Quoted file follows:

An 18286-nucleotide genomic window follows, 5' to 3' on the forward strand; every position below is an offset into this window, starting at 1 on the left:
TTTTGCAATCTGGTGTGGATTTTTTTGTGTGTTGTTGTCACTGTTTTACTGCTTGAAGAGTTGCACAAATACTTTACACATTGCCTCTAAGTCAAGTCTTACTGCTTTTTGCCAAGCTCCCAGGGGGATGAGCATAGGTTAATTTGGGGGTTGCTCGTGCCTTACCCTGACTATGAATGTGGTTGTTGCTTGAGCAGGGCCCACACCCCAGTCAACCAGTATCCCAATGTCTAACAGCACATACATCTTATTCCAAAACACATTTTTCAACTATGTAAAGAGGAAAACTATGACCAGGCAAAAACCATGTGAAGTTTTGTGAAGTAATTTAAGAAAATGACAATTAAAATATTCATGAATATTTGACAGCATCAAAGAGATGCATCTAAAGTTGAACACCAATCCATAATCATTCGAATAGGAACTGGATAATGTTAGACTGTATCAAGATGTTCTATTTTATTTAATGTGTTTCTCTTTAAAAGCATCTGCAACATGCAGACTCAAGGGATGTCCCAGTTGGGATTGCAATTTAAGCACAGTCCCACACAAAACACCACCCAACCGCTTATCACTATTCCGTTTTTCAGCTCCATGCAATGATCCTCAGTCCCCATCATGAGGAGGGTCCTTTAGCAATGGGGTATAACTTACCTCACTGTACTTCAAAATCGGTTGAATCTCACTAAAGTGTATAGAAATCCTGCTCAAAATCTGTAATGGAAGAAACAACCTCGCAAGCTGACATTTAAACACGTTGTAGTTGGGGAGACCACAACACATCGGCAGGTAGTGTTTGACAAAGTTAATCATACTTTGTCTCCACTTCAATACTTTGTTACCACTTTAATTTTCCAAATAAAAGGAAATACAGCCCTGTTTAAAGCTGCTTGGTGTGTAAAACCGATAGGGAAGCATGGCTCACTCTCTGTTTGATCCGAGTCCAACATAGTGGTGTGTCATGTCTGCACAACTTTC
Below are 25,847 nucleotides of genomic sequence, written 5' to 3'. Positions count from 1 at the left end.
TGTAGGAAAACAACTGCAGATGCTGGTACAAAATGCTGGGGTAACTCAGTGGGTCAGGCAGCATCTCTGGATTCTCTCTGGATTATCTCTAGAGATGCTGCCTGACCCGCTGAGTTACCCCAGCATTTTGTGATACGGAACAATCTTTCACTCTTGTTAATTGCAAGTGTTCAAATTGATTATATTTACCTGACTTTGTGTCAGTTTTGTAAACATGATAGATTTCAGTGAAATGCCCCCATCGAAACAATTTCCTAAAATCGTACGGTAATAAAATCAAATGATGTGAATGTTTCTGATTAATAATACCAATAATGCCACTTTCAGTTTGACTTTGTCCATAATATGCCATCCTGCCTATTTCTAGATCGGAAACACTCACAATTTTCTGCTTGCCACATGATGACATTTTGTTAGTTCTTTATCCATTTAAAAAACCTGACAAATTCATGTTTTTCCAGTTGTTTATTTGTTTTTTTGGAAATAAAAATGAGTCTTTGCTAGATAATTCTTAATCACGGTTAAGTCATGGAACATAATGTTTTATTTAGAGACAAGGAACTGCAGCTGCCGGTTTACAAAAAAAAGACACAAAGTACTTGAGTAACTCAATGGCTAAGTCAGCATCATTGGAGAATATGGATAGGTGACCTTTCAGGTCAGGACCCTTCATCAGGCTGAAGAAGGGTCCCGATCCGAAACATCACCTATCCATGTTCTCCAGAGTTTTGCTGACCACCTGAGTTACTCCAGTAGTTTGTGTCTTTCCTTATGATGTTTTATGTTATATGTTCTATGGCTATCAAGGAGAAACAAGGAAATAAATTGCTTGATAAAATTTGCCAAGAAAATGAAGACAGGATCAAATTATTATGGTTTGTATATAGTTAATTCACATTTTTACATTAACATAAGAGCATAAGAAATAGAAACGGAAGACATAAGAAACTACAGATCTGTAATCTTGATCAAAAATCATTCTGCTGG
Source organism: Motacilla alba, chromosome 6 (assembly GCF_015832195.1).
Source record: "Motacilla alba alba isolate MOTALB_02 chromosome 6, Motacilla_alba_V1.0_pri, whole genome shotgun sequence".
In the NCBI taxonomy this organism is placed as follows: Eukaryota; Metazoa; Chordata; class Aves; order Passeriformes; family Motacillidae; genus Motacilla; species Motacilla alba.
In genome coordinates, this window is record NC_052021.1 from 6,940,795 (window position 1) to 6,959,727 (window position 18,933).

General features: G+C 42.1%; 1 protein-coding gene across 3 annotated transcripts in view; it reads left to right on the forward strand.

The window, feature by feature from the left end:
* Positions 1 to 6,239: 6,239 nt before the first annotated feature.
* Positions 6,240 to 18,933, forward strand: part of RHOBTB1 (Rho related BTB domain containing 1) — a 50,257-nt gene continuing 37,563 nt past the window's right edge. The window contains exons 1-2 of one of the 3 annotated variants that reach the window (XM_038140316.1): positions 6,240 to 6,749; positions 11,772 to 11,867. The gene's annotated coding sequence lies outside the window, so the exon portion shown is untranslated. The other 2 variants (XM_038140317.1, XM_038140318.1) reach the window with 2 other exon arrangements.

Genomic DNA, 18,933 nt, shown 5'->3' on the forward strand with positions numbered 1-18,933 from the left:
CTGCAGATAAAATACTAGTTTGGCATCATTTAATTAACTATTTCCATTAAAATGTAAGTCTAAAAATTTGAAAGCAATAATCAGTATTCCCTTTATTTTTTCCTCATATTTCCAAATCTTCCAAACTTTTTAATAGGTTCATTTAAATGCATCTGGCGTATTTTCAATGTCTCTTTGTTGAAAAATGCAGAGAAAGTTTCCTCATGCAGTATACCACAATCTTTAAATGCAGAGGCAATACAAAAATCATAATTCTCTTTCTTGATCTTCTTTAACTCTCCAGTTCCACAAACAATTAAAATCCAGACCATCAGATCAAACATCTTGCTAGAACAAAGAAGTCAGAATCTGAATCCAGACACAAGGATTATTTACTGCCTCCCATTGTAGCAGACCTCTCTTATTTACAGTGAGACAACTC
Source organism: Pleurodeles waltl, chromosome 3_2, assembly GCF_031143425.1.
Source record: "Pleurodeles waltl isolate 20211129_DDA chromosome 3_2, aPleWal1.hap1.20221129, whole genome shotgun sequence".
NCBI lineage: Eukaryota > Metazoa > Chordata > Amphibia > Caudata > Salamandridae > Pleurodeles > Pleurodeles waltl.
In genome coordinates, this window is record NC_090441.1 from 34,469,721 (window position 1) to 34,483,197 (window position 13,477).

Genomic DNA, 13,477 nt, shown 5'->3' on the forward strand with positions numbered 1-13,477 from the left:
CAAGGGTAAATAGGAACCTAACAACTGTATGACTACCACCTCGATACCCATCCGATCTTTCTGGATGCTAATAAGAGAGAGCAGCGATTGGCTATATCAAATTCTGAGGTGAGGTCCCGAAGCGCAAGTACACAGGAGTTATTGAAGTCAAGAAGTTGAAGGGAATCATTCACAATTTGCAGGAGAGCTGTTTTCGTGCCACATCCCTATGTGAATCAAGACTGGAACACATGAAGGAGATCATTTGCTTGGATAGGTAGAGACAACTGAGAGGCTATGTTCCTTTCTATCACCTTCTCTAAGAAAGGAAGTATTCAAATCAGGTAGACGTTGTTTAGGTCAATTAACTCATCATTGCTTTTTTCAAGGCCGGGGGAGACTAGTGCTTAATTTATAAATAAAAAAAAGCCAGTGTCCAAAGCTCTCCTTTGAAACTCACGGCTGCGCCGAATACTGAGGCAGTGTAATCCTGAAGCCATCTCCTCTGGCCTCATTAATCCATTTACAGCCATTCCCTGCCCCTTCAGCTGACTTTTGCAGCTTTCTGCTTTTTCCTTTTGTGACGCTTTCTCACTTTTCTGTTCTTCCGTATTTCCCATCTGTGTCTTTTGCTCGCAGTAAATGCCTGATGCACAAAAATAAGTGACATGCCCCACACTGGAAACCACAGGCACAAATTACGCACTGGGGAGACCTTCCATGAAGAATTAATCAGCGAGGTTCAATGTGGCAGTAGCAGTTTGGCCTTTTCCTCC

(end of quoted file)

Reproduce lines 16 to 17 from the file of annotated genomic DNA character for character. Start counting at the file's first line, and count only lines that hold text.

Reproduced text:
Source record: "Pleurodeles waltl isolate 20211129_DDA chromosome 3_2, aPleWal1.hap1.20221129, whole genome shotgun sequence".
NCBI lineage: Eukaryota > Metazoa > Chordata > Amphibia > Caudata > Salamandridae > Pleurodeles > Pleurodeles waltl.